Email-based medical news journal Bulletin Healthcare dug into its user data recently and found that three in ten of its healthcare professional readers access industry news from their mobile device. Between June 2010 and February 2011, mobile readership of Bulletin Healthcare’s daily email briefings rose 45 percent. Since the company's subscribers account for about half the practicing physicians in the U.S., the data seems pretty compelling that doctors really are firing up their smartphones to stay current on the latest health news.
The analysis also found that readers were most likely to be reading the news on their iPhones and iPads with the two devices combining to account for about 90 percent of mobile readership. Android devices came in at a distant third with about 6 percent of the readers. The company also saw the iPad numbers doubling over the last year, mainly taking away from the iPhone's still dominant lead. RIM's BlackBerry devices and Palm OS phones barely popped up on the user survey radar.
According to the study, physician assistants were most likely to be mobile readers with emergency room physicians coming next on the list. Cardiologists were the third most likely to use their mobile phone to access the healthcare news.
The increased popularity of the iPhone and iPad among doctors shouldn't come as a surprise. Last year, Manhattan Research reported that 72 percent of U.S. physicians were using PDAs and smartphones up from 64 percent the year before. (Manhattan is due to release updated numbers soon, we've heard.) Another metric that is often cited (although it has a much smaller sample size than Manhattan's 2,000+ survey) is Spyglass Consulting's physician survey. Of the more than 100 physicians surveyed by Spyglass in 2010, 94 percent said they were using smartphones to communicate, manage personal and business workflows, and access medical information. The same survey conducted in 2006 revealed only 59 percent of the physicians were using smartphones. Keep in mind, the iPhone didn't arrive on the scene until June 2007.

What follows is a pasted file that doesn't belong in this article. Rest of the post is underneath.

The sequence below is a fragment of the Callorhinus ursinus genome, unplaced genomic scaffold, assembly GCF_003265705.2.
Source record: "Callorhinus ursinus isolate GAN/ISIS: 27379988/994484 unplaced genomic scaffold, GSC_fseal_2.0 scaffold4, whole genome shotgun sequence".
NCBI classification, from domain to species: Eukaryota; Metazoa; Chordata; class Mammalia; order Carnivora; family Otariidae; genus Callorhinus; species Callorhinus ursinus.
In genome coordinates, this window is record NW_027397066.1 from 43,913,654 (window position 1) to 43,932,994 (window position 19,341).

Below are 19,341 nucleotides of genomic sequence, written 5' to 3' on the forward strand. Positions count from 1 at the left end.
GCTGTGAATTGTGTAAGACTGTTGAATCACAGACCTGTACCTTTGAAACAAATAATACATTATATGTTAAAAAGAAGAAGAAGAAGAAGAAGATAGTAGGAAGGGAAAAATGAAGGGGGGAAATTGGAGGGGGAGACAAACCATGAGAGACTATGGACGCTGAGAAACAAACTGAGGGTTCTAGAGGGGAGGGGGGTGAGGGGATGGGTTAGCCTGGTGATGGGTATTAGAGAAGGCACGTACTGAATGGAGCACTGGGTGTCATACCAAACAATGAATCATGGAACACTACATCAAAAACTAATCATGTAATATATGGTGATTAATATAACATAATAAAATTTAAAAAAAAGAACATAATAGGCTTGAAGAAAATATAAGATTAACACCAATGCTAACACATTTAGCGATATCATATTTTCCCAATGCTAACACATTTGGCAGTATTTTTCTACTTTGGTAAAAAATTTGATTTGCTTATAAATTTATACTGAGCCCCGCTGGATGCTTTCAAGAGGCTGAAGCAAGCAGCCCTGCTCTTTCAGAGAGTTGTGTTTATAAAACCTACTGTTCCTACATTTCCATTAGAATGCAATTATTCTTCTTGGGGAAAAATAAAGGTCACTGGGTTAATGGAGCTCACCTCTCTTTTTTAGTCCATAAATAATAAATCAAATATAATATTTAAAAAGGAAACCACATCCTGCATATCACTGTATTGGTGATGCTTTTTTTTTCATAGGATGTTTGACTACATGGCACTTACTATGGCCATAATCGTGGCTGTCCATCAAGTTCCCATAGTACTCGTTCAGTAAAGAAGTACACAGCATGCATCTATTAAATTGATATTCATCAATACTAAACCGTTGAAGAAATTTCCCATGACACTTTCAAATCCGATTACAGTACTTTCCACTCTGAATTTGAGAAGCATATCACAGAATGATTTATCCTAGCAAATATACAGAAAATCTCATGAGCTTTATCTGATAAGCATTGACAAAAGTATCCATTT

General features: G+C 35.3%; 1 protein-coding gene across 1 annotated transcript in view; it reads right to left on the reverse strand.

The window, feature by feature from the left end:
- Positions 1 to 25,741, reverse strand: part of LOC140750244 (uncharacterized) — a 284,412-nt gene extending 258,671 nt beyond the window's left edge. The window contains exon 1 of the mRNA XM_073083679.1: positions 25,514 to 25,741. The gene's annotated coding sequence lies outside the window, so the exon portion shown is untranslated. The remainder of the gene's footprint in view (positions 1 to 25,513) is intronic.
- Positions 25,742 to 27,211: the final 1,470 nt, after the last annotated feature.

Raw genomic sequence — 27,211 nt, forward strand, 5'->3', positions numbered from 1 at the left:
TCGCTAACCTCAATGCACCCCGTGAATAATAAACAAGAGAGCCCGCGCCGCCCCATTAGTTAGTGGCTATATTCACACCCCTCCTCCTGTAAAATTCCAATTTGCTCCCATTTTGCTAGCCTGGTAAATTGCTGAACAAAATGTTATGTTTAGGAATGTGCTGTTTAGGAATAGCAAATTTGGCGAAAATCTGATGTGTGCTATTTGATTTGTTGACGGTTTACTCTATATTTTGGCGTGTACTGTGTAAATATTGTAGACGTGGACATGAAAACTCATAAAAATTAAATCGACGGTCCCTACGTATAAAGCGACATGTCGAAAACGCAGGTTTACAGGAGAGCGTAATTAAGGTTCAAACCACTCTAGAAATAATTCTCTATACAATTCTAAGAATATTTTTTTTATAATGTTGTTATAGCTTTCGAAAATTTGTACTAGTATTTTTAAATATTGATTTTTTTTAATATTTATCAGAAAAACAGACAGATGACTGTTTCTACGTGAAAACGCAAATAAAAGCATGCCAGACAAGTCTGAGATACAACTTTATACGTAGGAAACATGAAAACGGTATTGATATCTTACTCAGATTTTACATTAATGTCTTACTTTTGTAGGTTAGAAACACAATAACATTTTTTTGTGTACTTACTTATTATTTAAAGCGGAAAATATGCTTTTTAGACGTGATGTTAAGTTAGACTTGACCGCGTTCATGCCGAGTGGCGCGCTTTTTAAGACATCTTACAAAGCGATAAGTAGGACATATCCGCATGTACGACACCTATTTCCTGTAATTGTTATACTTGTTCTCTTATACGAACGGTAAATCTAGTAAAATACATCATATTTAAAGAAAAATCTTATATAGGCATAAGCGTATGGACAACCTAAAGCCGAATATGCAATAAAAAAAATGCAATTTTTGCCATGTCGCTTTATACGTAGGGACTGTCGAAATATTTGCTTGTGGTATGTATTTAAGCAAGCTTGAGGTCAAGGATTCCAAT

For more, including an extended breakdown by specialty, read the release.